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Increasing participation in a vector control campaign: a cluster randomised controlled evaluation of behavioural economic interventions in Peru

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dc.contributor.author Buttenheim, Alison M.
dc.contributor.author Paz-Soldán, Valerie A.
dc.contributor.author Castillo-Neyra, Ricardo
dc.contributor.author Toledo Vizcarra, Amparo M.
dc.contributor.author Borrini-Mayori, Katty
dc.contributor.author McGuire, Molly
dc.contributor.author Arevalo-Nieto, Claudia
dc.contributor.author Volpp, Kevin G.
dc.contributor.author Small, Dylan S.
dc.contributor.author Behrman, Jere R.
dc.contributor.author Naquira-Verlarde, Cesar
dc.contributor.author Levy, Michael Z.
dc.date.accessioned 2018-11-30T17:17:13Z
dc.date.available 2018-11-30T17:17:13Z
dc.date.issued 2018
dc.identifier.uri https://hdl.handle.net/20.500.12866/4097
dc.description.abstract Objective: To assess the efficacy of strategies informed by behavioural economics for increasing participation in a vector control campaign, compared with current practice. Design: Pragmatic cluster randomised controlled trial. Setting: Arequipa, Peru. Participants: 4922 households. Interventions: Households were randomised to one of four arms: advanced planning, leader recruitment, contingent group lotteries, or control. Main outcome measures: Participation (allowing the house to be sprayed with insecticide) during the vector control campaign. Results: In intent-to-treat analyses, none of the interventions increased participation compared with control (advanced planning adjusted OR (aOR) 1.07 (95% CI 0.87 to 1.32); leader recruitment aOR 0.95 (95% CI 0.78 to 1.15); group lotteries aOR 1.12 (95% CI 0.89 to 1.39)). The interventions did not improve the efficiency of the campaign (additional minutes needed to spray house from generalised estimating equation regressions: advanced planning 1.08 (95% CI -1.02 to 3.17); leader recruitment 3.91 (95% CI 1.85 to 5.97); group lotteries 3.51 (95% CI 1.38 to 5.64)) nor did it increase the odds that houses would be sprayed in an earlier versus a later stage of the campaign cycle (advanced planning aOR 0.94 (95% CI 0.76 to 1.25); leader recruitment aOR 0.68 (95% CI 0.55 to 0.83); group lotteries aOR 1.19 (95% CI 0.96 to 1.47)). A post hoc analysis suggested that advanced planning increased odds of participation compared with control among households who had declined to participate previously (aOR 2.50 (95% CI 1.41 to 4.43)). Conclusions: Achieving high levels of household participation is crucial for many disease prevention efforts. Our trial was not successful in improving participation compared with the existing campaign. The trial highlights persistent challenges to field experiments as well as lessons about the intervention design process, particularly understanding barriers to participation through a behavioural lens. en_US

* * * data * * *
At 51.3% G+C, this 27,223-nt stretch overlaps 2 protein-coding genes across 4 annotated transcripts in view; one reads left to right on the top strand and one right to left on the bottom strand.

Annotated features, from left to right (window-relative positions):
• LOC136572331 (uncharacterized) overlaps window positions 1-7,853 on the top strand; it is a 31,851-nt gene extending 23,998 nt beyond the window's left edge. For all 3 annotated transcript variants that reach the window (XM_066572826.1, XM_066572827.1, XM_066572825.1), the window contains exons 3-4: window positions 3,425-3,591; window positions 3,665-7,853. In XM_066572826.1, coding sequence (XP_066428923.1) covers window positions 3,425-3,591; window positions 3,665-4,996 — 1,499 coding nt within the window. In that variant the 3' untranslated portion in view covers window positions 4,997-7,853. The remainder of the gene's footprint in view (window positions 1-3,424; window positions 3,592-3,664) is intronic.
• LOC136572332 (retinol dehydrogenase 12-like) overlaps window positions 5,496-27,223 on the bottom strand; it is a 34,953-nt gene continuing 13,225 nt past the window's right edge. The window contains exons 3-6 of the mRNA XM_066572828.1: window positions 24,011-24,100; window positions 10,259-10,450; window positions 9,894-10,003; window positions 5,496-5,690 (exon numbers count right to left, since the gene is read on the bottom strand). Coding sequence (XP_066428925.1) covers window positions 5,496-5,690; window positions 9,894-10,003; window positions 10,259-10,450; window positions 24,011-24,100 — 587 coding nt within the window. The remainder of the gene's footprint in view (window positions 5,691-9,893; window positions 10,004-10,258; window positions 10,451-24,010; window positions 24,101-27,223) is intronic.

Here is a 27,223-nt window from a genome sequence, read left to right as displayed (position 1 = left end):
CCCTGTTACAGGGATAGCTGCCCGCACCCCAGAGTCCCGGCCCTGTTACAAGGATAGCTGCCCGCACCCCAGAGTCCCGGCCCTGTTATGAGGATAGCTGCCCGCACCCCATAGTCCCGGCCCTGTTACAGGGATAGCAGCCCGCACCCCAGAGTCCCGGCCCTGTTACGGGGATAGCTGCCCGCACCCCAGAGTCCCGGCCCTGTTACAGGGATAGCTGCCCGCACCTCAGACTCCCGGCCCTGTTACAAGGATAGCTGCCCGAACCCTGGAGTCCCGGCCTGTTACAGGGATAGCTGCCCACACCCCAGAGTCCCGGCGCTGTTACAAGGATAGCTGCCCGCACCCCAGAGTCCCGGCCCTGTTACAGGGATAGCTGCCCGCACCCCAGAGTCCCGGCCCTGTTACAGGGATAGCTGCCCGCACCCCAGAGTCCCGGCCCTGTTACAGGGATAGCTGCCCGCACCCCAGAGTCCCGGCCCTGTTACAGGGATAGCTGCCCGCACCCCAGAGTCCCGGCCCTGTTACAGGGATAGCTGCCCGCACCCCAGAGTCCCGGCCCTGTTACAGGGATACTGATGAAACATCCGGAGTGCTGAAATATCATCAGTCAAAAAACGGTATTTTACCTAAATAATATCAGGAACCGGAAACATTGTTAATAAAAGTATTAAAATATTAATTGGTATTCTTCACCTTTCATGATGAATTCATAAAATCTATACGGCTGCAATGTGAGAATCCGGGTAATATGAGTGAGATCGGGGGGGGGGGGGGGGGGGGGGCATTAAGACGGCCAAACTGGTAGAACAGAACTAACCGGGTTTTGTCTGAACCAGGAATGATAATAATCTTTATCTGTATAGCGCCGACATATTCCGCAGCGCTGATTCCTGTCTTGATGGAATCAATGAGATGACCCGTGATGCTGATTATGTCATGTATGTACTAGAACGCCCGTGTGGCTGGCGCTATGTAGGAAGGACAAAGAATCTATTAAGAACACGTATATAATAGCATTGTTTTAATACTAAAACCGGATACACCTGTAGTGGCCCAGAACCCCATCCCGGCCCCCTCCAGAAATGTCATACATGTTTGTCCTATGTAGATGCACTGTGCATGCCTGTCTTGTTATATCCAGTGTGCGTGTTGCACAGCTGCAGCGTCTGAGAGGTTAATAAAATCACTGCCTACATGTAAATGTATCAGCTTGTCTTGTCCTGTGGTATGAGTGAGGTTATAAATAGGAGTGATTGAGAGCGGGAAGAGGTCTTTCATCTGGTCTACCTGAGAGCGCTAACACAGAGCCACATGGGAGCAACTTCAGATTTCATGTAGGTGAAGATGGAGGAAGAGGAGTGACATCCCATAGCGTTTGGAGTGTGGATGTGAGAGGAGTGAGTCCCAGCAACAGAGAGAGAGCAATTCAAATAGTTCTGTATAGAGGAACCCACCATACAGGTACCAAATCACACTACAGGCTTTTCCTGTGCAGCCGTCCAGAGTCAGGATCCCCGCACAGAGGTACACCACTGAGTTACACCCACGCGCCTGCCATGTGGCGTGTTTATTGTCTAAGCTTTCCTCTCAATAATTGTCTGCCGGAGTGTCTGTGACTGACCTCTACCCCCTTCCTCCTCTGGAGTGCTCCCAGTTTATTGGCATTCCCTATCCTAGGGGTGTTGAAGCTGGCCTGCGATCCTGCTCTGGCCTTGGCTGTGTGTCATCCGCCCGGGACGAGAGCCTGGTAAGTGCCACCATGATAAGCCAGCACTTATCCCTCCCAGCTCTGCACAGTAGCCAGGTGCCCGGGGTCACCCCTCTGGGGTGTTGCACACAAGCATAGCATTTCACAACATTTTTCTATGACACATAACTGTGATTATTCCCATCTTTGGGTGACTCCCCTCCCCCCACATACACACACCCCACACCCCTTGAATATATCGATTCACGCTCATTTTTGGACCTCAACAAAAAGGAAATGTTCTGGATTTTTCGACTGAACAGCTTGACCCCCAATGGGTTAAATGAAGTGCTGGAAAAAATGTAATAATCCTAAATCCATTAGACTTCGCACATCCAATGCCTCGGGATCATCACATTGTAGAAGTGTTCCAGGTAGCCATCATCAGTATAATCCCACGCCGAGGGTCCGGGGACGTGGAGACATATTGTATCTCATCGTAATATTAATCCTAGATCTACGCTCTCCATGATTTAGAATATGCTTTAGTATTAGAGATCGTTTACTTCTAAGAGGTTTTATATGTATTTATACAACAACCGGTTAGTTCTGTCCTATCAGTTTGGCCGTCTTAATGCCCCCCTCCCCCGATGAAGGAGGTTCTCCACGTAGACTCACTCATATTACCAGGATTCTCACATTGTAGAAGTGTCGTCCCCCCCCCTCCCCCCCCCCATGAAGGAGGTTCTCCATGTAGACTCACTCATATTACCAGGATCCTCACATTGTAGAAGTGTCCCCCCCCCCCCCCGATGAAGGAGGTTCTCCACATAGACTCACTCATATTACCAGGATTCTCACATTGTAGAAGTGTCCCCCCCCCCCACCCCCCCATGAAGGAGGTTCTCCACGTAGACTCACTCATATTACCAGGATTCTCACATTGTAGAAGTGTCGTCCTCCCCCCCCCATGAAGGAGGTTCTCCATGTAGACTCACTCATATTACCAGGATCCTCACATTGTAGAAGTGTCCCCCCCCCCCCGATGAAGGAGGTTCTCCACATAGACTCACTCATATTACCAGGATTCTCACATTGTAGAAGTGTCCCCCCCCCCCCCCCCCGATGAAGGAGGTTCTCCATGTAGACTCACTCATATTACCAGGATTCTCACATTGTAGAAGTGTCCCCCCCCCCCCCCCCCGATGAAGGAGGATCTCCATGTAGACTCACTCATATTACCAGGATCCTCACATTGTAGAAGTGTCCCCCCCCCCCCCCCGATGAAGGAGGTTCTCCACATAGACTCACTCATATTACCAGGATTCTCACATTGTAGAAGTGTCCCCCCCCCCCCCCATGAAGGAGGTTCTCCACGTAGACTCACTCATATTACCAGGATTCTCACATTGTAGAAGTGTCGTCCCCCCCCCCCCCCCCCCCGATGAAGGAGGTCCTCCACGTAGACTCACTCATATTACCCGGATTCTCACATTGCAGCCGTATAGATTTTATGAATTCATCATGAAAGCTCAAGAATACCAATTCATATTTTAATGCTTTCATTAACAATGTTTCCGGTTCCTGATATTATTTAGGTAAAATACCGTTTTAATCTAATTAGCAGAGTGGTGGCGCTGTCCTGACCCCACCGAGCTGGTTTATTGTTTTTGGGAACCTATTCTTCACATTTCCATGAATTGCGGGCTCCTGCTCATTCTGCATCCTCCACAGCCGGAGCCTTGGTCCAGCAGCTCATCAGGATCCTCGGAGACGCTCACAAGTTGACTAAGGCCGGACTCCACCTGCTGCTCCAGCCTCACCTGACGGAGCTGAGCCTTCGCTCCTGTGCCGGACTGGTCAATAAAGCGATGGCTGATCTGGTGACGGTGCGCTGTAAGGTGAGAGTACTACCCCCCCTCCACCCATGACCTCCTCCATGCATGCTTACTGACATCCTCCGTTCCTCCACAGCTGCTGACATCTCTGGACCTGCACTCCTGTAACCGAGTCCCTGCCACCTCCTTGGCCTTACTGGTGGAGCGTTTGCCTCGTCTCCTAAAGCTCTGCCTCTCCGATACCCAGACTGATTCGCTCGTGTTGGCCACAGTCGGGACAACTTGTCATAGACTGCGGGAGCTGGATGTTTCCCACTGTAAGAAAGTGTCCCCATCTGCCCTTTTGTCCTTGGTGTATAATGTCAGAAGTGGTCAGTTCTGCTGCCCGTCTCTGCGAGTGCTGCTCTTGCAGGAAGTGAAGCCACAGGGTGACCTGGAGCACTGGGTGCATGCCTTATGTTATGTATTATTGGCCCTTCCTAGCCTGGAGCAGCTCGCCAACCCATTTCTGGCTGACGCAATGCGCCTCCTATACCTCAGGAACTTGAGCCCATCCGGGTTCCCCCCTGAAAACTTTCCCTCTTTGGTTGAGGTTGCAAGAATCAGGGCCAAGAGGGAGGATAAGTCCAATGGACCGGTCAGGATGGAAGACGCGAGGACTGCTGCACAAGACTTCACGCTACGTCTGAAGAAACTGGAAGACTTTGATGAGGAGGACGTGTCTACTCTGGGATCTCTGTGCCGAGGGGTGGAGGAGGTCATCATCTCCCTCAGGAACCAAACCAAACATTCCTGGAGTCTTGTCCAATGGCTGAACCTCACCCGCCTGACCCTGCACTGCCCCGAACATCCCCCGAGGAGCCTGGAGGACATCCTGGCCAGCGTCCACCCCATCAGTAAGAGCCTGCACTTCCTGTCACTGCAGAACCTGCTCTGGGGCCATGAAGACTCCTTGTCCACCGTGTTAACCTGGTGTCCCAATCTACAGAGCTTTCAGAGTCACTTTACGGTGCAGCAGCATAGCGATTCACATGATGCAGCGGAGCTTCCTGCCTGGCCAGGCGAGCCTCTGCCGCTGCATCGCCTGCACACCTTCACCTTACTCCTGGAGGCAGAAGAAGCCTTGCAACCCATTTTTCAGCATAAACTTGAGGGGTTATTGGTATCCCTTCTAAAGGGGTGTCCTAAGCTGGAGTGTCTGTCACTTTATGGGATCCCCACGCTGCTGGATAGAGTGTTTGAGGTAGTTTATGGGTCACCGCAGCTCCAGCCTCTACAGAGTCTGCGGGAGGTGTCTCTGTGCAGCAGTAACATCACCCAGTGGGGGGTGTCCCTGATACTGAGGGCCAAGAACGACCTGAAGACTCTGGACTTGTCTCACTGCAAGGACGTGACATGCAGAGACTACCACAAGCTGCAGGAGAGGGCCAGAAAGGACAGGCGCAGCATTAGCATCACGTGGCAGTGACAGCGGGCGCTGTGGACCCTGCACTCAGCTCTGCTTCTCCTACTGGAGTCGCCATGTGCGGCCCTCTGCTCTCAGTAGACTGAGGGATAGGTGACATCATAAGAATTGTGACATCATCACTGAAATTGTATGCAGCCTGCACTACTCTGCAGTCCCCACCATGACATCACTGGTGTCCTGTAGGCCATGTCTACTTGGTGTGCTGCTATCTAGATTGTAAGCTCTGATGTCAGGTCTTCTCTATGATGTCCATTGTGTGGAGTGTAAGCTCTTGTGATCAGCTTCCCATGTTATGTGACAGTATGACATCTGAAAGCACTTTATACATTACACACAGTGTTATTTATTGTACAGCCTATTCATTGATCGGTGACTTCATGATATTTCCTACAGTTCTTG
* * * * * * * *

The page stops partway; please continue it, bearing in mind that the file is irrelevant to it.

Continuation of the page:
dc.language.iso eng
dc.publisher BMJ Publishing Group
dc.relation.ispartof urn:issn:2059-7908
dc.rights info:eu-repo/semantics/restrictedAccess
dc.rights.uri https://creativecommons.org/licenses/by-nc-nd/4.0/deed.es
dc.subject change disease en_US
dc.subject cluster randomised trial en_US
dc.subject control strategies en_US
dc.subject public health en_US
dc.title Increasing participation in a vector control campaign: a cluster randomised controlled evaluation of behavioural economic interventions in Peru en_US
dc.type info:eu-repo/semantics/article
dc.identifier.doi https://doi.org/10.1136/bmjgh-2018-000757
dc.subject.ocde https://purl.org/pe-repo/ocde/ford#3.02.00 es_PE

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